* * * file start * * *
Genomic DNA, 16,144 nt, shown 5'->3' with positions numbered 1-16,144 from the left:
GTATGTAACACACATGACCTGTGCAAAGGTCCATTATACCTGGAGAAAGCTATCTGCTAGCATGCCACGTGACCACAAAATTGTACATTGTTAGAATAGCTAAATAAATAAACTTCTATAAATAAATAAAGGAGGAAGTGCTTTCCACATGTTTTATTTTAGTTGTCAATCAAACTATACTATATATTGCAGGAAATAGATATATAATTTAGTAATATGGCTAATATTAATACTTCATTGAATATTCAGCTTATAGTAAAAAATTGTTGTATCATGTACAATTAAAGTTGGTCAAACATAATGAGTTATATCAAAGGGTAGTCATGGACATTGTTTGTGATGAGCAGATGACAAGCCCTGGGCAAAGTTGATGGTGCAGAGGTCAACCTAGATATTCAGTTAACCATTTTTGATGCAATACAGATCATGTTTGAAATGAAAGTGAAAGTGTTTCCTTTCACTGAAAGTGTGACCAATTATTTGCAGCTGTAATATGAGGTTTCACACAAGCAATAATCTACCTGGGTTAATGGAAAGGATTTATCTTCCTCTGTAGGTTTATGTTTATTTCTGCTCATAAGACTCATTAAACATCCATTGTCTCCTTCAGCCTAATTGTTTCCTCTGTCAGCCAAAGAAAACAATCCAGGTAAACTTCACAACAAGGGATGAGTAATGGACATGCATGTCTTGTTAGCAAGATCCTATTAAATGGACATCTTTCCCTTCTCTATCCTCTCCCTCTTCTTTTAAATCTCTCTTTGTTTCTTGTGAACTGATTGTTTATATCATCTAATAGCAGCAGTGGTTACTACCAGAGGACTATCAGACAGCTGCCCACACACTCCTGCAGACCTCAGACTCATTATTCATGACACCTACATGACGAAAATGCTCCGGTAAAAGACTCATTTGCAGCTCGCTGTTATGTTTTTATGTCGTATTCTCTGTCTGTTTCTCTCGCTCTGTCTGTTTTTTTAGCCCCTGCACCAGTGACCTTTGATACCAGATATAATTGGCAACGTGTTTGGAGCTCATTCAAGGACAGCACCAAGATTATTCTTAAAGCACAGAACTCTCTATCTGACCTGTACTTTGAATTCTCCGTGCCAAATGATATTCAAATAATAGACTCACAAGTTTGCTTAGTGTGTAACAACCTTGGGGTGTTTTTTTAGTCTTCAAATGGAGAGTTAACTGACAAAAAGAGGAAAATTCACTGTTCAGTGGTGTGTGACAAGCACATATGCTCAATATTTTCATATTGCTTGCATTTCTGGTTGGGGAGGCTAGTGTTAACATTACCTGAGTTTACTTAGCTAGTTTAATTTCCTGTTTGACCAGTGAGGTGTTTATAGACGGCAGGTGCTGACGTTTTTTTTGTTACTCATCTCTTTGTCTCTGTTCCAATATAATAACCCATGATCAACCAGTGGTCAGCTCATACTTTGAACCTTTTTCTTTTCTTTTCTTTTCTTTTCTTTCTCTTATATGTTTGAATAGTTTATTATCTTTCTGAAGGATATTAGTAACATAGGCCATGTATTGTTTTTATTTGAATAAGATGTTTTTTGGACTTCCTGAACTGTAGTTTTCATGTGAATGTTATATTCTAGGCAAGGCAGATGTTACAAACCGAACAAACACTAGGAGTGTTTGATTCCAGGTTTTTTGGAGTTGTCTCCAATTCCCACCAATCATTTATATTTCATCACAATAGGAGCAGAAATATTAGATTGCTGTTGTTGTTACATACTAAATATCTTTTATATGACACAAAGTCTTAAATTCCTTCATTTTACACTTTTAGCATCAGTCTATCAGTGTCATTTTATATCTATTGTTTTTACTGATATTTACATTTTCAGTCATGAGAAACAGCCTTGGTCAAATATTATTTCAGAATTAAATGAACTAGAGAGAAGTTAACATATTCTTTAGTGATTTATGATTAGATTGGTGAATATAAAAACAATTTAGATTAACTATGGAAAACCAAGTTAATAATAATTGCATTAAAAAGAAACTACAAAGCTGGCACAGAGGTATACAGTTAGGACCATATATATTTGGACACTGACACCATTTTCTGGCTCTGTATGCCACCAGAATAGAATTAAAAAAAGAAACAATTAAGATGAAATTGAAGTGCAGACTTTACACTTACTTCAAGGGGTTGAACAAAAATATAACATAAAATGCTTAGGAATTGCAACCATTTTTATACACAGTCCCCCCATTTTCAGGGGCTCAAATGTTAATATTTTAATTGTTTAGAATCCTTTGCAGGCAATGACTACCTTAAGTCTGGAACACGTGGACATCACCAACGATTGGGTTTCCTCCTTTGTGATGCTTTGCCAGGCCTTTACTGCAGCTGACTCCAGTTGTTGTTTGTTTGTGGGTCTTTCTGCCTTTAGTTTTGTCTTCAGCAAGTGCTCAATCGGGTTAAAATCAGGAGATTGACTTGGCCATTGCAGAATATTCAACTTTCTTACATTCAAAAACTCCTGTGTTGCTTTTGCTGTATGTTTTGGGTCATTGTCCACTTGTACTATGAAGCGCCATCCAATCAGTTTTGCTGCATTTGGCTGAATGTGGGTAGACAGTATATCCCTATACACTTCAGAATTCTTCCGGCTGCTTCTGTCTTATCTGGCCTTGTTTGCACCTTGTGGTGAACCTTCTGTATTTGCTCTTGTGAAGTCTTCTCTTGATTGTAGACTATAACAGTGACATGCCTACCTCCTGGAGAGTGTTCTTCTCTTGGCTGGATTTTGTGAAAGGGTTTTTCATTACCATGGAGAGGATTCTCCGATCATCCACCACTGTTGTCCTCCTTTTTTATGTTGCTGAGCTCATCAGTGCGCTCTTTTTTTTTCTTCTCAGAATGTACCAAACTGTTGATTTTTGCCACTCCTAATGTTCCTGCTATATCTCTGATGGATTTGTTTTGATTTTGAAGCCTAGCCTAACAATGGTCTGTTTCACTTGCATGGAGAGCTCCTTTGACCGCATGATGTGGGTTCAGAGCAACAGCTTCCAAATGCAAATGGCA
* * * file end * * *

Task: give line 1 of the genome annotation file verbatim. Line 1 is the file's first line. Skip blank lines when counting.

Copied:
Genomic DNA, 16,144 nt, shown 5'->3' with positions numbered 1-16,144 from the left: